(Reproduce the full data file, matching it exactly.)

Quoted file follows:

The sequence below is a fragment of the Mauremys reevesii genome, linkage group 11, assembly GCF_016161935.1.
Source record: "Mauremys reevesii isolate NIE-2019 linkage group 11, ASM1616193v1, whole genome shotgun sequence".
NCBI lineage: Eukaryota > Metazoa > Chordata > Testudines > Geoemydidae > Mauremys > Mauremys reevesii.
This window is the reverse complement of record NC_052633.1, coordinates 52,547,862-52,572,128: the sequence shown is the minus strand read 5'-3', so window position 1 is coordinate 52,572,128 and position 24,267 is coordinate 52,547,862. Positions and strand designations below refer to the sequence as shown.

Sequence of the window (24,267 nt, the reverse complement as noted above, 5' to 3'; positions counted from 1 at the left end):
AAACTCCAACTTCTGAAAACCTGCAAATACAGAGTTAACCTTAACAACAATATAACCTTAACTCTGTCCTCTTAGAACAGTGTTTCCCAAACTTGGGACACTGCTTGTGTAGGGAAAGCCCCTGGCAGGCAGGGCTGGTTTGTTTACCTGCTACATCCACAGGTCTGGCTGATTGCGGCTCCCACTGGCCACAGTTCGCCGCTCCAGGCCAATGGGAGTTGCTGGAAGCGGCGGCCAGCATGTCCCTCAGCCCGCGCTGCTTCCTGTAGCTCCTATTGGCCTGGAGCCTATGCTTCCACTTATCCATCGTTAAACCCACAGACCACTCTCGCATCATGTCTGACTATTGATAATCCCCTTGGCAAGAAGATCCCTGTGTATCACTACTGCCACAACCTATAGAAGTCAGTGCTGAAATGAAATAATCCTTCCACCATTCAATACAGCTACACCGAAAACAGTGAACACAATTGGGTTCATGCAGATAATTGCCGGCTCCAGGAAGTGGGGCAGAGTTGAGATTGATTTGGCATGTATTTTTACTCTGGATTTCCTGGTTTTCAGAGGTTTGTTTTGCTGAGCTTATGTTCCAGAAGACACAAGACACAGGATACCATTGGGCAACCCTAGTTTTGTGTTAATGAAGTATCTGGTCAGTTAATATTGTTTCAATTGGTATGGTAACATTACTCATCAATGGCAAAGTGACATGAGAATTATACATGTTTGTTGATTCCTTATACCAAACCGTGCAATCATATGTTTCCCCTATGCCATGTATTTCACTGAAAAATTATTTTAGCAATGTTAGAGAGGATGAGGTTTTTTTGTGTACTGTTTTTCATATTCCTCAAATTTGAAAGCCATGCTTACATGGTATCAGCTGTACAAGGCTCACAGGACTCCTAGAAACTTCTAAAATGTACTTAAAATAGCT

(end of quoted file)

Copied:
The sequence below is a fragment of the Mauremys reevesii genome, linkage group 11, assembly GCF_016161935.1.
Source record: "Mauremys reevesii isolate NIE-2019 linkage group 11, ASM1616193v1, whole genome shotgun sequence".
NCBI lineage: Eukaryota > Metazoa > Chordata > Testudines > Geoemydidae > Mauremys > Mauremys reevesii.
This window is the reverse complement of record NC_052633.1, coordinates 52,547,862-52,572,128: the sequence shown is the minus strand read 5'-3', so window position 1 is coordinate 52,572,128 and position 24,267 is coordinate 52,547,862. Positions and strand designations below refer to the sequence as shown.

Sequence of the window (24,267 nt, the reverse complement as noted above, 5' to 3'; positions counted from 1 at the left end):
AAACTCCAACTTCTGAAAACCTGCAAATACAGAGTTAACCTTAACAACAATATAACCTTAACTCTGTCCTCTTAGAACAGTGTTTCCCAAACTTGGGACACTGCTTGTGTAGGGAAAGCCCCTGGCAGGCAGGGCTGGTTTGTTTACCTGCTACATCCACAGGTCTGGCTGATTGCGGCTCCCACTGGCCACAGTTCGCCGCTCCAGGCCAATGGGAGTTGCTGGAAGCGGCGGCCAGCATGTCCCTCAGCCCGCGCTGCTTCCTGTAGCTCCTATTGGCCTGGAGCCTATGCTTCCACTTATCCATCGTTAAACCCACAGACCACTCTCGCATCATGTCTGACTATTGATAATCCCCTTGGCAAGAAGATCCCTGTGTATCACTACTGCCACAACCTATAGAAGTCAGTGCTGAAATGAAATAATCCTTCCACCATTCAATACAGCTACACCGAAAACAGTGAACACAATTGGGTTCATGCAGATAATTGCCGGCTCCAGGAAGTGGGGCAGAGTTGAGATTGATTTGGCATGTATTTTTACTCTGGATTTCCTGGTTTTCAGAGGTTTGTTTTGCTGAGCTTATGTTCCAGAAGACACAAGACACAGGATACCATTGGGCAACCCTAGTTTTGTGTTAATGAAGTATCTGGTCAGTTAATATTGTTTCAATTGGTATGGTAACATTACTCATCAATGGCAAAGTGACATGAGAATTATACATGTTTGTTGATTCCTTATACCAAACCGTGCAATCATATGTTTCCCCTATGCCATGTATTTCACTGAAAAATTATTTTAGCAATGTTAGAGAGGATGAGGTTTTTTTGTGTACTGTTTTTCATATTCCTCAAATTTGAAAGCCATGCTTACATGGTATCAGCTGTACAAGGCTCACAGGACTCCTAGAAACTTCTAAAATGTACTTAAAATAGCT